The Law of Business in Healthcare

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Investments IN yields Returns OUT?

The healthcare playing field has changed greatly and has placed new demands on healthcare providers such as Accountable Care Organizations (ACOs). The new demands in turn shift the value of the organization as change disrupts all aspects of running a business. Getting paid for patient work is no longer as simple as treating a patient and releasing them. Increasing efforts to keep patients healthy after they leave the care of doctors is becoming mandatory. There are more risks associated with managing patients than ever before. Making money is no longer the same!

The underlying challenge? In this new healthcare business, it is definitely not business as usual. It is about developing new strategies to anticipate the direction healthcare needs to take and to be able to respond to new challenges. Regardless of the changes, there are some fundamental laws in business that can help sort this out. Sir Issac Newton’s third law of motion helps us understand how to navigate these new challenges so they become opportunities. Newton’s third law states: “For every action there is an equal and opposite re-action.” The parallel Law of Business might say: “If an organization decides to invest in a new widget to improve efficiencies, it expects a multiple return on its investment.” Correct, BUT the action and reaction in business has an intermediary – people. Thus, without a concomitant effort in training staff with the new widget, the return for investing in the widget is not maximized.

In order to understand where investment IN yields returns OUT, we need to consider the seven places where investments are optimized or not, where value is generated or lost. Not surprisingly these investments include both the tangible (task side) investments and the intangible (people side) investments. In upcoming blogs we’ll take a deeper dive into each as they directly affect things like patient and population management, efficient use of clinical resources, who are good performers and who can do better. For now, we summarize the 7 investments that create organizational value.

  1. Task side investments include two distinct areas: 1) Organizational Capital includes investments into systems and processes, intellectual property, brands and image; and 2) Physical Capital includes facilities, hardware, and machinery. Collectively, these capitals provide the means and ‘accelerators’ that help produce results – products and knowledge.

  2. People side investments also include two distinct areas: 1) Human Capital includes investment in knowledge, skills, training, and competencies. It reflects the synergies possible with diversity of culture and thought; and 2) Relational Capital includes the relationships built with partners, suppliers, customers, and teams. Collectively, these capitals create knowledge and build intellectual capital, the wealth in organizations.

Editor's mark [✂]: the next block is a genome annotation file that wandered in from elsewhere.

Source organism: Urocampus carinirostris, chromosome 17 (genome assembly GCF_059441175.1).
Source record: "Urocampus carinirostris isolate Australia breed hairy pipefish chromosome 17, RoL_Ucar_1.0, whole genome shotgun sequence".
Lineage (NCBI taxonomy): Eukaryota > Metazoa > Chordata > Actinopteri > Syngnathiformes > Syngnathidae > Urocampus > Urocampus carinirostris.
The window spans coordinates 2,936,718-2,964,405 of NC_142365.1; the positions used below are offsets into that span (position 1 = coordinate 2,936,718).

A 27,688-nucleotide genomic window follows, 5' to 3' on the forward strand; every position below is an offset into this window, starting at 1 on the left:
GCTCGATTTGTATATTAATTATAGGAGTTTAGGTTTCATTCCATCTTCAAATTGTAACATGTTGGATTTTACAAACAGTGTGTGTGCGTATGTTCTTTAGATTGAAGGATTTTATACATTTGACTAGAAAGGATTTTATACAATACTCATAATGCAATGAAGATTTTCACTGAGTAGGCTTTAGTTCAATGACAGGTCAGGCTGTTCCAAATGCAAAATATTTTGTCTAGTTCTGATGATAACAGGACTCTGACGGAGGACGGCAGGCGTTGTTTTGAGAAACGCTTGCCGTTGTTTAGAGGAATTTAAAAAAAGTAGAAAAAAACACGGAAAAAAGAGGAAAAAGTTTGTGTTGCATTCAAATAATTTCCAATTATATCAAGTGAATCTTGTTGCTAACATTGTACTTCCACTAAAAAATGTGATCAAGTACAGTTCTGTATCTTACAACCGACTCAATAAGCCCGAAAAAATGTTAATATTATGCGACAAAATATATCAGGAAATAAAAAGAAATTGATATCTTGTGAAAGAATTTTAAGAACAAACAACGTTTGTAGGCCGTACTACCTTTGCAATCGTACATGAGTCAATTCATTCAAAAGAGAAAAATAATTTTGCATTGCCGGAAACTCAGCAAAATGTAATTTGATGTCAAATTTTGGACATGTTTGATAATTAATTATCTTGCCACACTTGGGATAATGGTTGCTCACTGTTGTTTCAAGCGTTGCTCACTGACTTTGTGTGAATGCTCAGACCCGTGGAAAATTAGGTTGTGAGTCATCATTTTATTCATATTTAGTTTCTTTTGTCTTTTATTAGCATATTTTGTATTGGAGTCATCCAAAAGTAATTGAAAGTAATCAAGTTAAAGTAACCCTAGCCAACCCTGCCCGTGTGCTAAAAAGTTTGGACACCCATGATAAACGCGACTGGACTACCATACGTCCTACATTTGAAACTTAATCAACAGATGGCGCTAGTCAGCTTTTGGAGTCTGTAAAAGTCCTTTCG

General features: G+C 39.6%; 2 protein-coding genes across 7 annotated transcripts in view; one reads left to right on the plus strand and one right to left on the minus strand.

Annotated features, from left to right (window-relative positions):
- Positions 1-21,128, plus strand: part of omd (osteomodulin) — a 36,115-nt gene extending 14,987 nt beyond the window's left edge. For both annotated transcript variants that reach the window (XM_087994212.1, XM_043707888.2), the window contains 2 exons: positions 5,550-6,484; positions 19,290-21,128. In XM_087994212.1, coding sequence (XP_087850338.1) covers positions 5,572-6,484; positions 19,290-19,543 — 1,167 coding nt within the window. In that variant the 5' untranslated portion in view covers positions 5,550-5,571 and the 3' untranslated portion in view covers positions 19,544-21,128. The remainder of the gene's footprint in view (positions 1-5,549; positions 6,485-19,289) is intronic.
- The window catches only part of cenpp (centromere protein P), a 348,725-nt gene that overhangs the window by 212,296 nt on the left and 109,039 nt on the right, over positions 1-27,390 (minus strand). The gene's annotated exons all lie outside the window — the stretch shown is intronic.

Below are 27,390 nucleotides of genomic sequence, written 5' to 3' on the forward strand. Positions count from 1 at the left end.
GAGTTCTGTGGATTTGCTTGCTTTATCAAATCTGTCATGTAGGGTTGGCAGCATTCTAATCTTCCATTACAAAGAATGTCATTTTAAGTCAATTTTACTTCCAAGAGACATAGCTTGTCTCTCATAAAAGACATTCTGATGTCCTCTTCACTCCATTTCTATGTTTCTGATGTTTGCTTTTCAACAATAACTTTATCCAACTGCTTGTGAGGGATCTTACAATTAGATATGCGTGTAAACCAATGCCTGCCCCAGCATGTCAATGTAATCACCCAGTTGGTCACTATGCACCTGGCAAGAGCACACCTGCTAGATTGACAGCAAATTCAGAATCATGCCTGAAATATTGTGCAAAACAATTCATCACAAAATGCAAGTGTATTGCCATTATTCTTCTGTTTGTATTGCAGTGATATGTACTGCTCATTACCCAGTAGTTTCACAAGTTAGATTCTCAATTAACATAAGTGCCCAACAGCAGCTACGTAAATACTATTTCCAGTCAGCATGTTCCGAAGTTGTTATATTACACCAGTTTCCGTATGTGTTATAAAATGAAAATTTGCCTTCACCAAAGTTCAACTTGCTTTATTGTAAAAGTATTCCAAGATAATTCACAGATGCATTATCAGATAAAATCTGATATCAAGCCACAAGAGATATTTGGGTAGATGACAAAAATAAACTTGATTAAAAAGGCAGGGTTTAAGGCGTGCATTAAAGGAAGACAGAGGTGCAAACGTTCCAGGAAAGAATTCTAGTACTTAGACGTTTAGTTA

3. Finally, there are three additional investment capitals that link the task side with the people side to complete the picture. Tying the People and Task-sides together are investments in the Financial, Customer, and Spiritual Capitals. Financial Capital (cash, debt, investments) provides the WD-40® lubricant to accelerate wealth creation. While the customer is the reason for everything we do, Customer Capital provides feedback and reflects the return-on-investment of all the other capitals. Investing in Customer Capital offers invaluable returns in fine-tuning future investments. Spiritual Capital reflects the culture and the norms of the organization. It is the intangible input/investment from the organization that gives meaning, values, purpose, and feelings of well-being to people. Spiritual Capital provides the psychic power and energy in the creation of business success and wealth.

As a means to name the 7 areas of capital investments, we call these The Magnificent Seven (M-7) in reference to the 1960 movie of the same name where 7 professional gunfighters joined together to train and save a town from bandits. In this case, we are joining together the investment opportunities to accelerate a business’ value and success!

So investing in one’s business requires focused consideration of complementary investment factors to reap a positive ROI. It does require understanding that for every investment there are the task-side and the people-side considerations to facilitate maximizing value. Is this what you already do?

If you’re getting in the ACO game, or already there, or not performing at the level you need to, or are a private practice dealing with MACRA and MIPS or you just need more insight into your population … it really is possible.

© Baldwin H. Tom CMC
www.geoddgroup.com

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On October 24, 2016
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